Sera Markoff1, Heino Falcke2, Feng Yuan2 and Peter Biermann2
1 Massachusetts Institute of Technology, Center
Research, 77 Massachusetts Ave., Rm. NE80-6035, Cambridge, MA 02139, USA
2 Max-Planck-Institut für Radioastronomie, Auf dem Hügel 69, 53121 Bonn, Germany
E-mail contact: email@example.com
See: A&A, 379, L13-L16 (2001)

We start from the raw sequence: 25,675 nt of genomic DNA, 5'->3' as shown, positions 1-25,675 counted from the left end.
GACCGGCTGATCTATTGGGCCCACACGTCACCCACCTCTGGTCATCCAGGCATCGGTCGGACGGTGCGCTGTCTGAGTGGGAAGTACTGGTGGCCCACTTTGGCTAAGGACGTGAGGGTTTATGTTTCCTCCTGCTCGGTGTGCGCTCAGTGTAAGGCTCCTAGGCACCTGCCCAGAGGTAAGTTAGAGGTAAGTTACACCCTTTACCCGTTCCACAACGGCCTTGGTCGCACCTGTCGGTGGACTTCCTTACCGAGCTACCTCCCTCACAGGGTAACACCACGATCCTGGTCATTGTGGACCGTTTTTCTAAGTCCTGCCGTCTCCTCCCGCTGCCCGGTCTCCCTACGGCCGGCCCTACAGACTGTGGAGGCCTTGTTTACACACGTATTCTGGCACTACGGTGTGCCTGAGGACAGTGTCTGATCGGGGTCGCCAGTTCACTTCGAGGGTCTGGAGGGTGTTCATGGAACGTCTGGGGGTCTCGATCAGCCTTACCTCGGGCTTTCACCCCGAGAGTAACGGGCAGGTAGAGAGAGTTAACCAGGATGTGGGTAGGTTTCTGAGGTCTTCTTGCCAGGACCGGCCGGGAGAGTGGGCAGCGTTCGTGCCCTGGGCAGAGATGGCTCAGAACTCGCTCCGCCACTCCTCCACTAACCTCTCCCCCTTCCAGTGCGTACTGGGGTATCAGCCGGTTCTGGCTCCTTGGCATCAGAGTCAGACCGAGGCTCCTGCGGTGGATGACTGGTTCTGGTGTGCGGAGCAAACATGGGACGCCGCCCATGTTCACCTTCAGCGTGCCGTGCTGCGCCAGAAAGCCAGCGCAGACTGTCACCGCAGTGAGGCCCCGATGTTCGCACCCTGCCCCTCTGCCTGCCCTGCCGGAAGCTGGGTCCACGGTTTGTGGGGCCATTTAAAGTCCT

Last year, the X-ray mission Chandra observed a factor of 50 flaring in the Galactic Center supermassive black hole candidate Sgr A*. The smallest timescale of ~60 seconds argues for an origin within ~40 rg of the central engine, which narrows the source down to the inner regions of either the accretion flow or a jet outflow. Because the variability in the radio has never shown similar levels of flaring over its observed history, a simple jump of order 50 in the accretion rate is likely not the cause of the fluctuations. We argue that additional electron heating near the base of a jet can account for the flaring which, depending on the underlying physical mechanism, predicts significantly different simultaneous multi-wavelength behavior. For the case of direct heating of the thermal electrons by a factor of a few, the flare would be a result of increased synchrotron-self Compton emission. Non-thermal particle acceleration in the jet, on the other hand, could account for the flare via high-energy synchrotron emission. We discuss these mechanisms in the context of the jet model, and the respective signatures which would allow us to distinguish between them in future flaring events.